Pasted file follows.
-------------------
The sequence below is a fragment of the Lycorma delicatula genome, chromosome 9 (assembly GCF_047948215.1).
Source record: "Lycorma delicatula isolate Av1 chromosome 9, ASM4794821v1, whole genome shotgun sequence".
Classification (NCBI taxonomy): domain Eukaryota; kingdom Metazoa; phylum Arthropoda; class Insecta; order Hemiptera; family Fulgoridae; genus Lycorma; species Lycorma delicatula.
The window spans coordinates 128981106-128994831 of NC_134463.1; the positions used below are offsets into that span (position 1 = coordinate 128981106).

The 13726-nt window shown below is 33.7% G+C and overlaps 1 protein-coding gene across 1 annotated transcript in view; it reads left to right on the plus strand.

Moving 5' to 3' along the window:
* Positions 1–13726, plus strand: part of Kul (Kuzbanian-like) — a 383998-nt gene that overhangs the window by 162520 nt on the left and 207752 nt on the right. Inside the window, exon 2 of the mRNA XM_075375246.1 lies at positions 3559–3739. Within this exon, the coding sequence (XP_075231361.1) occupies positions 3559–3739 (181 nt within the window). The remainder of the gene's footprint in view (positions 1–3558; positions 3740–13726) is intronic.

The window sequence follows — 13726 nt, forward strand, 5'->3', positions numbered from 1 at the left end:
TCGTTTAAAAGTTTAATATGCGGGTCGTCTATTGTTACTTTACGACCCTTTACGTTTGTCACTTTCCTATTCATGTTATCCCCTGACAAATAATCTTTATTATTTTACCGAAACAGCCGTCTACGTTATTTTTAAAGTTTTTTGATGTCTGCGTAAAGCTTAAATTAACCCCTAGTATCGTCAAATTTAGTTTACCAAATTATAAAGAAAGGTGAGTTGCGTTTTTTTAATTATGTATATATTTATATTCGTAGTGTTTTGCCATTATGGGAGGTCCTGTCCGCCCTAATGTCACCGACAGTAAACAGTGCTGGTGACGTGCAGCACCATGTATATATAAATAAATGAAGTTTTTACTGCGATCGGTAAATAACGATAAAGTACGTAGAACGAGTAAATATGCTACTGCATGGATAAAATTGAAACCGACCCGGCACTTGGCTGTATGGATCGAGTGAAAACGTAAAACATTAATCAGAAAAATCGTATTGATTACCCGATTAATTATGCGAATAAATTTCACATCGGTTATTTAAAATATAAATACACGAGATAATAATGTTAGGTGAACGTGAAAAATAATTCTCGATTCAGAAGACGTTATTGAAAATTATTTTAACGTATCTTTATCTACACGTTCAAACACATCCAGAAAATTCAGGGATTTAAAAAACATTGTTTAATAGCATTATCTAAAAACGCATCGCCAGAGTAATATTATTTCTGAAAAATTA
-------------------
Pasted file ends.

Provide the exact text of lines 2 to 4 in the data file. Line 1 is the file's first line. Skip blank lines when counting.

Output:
Source record: "Lycorma delicatula isolate Av1 chromosome 9, ASM4794821v1, whole genome shotgun sequence".
Classification (NCBI taxonomy): domain Eukaryota; kingdom Metazoa; phylum Arthropoda; class Insecta; order Hemiptera; family Fulgoridae; genus Lycorma; species Lycorma delicatula.
The window spans coordinates 128981106-128994831 of NC_134463.1; the positions used below are offsets into that span (position 1 = coordinate 128981106).